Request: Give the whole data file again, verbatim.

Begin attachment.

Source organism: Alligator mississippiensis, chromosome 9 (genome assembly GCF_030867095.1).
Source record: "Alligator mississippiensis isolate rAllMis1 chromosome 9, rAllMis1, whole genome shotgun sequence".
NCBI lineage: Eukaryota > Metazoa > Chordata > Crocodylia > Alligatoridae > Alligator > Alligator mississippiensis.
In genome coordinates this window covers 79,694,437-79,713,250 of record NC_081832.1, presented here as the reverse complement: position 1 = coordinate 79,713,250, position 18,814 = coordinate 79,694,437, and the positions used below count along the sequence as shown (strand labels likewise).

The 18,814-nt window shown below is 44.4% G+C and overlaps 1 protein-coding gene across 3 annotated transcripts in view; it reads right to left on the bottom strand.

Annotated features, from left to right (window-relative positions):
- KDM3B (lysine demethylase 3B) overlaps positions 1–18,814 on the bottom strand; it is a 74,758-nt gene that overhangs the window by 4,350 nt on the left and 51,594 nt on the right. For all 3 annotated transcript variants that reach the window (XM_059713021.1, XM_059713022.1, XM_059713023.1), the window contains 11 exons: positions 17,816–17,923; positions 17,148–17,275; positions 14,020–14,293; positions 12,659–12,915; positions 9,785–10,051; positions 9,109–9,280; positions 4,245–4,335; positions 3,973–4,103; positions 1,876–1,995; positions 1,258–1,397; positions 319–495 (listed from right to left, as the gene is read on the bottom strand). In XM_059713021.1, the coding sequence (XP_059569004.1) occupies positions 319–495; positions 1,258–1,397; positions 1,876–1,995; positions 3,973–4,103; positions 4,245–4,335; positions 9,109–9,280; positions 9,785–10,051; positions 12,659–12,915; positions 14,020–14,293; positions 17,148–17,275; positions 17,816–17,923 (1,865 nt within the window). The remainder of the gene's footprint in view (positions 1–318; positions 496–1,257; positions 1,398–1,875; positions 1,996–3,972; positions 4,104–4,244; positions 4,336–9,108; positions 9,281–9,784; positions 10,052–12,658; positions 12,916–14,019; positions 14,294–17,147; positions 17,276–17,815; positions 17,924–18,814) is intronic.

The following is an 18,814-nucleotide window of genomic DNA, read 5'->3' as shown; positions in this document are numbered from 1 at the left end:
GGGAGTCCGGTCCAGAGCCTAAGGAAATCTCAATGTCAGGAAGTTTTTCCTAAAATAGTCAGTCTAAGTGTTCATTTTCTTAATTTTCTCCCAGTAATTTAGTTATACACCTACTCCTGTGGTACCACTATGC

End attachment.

Source organism: Alligator mississippiensis, chromosome 9 (genome assembly GCF_030867095.1).
Source record: "Alligator mississippiensis isolate rAllMis1 chromosome 9, rAllMis1, whole genome shotgun sequence".
NCBI lineage: Eukaryota > Metazoa > Chordata > Crocodylia > Alligatoridae > Alligator > Alligator mississippiensis.
In genome coordinates this window covers 79,694,437-79,713,250 of record NC_081832.1, presented here as the reverse complement: position 1 = coordinate 79,713,250, position 18,814 = coordinate 79,694,437, and the positions used below count along the sequence as shown (strand labels likewise).

The 18,814-nt window shown below is 44.4% G+C and overlaps 1 protein-coding gene across 3 annotated transcripts in view; it reads right to left on the bottom strand.

Annotated features, from left to right (window-relative positions):
- KDM3B (lysine demethylase 3B) overlaps positions 1–18,814 on the bottom strand; it is a 74,758-nt gene that overhangs the window by 4,350 nt on the left and 51,594 nt on the right. For all 3 annotated transcript variants that reach the window (XM_059713021.1, XM_059713022.1, XM_059713023.1), the window contains 11 exons: positions 17,816–17,923; positions 17,148–17,275; positions 14,020–14,293; positions 12,659–12,915; positions 9,785–10,051; positions 9,109–9,280; positions 4,245–4,335; positions 3,973–4,103; positions 1,876–1,995; positions 1,258–1,397; positions 319–495 (listed from right to left, as the gene is read on the bottom strand). In XM_059713021.1, the coding sequence (XP_059569004.1) occupies positions 319–495; positions 1,258–1,397; positions 1,876–1,995; positions 3,973–4,103; positions 4,245–4,335; positions 9,109–9,280; positions 9,785–10,051; positions 12,659–12,915; positions 14,020–14,293; positions 17,148–17,275; positions 17,816–17,923 (1,865 nt within the window). The remainder of the gene's footprint in view (positions 1–318; positions 496–1,257; positions 1,398–1,875; positions 1,996–3,972; positions 4,104–4,244; positions 4,336–9,108; positions 9,281–9,784; positions 10,052–12,658; positions 12,916–14,019; positions 14,294–17,147; positions 17,276–17,815; positions 17,924–18,814) is intronic.

The following is an 18,814-nucleotide window of genomic DNA, read 5'->3' as shown; positions in this document are numbered from 1 at the left end:
GGGAGTCCGGTCCAGAGCCTAAGGAAATCTCAATGTCAGGAAGTTTTTCCTAAAATAGTCAGTCTAAGTGTTCATTTTCTTAATTTTCTCCCAGTAATTTAGTTATACACCTACTCCTGTGGTACCACTATGC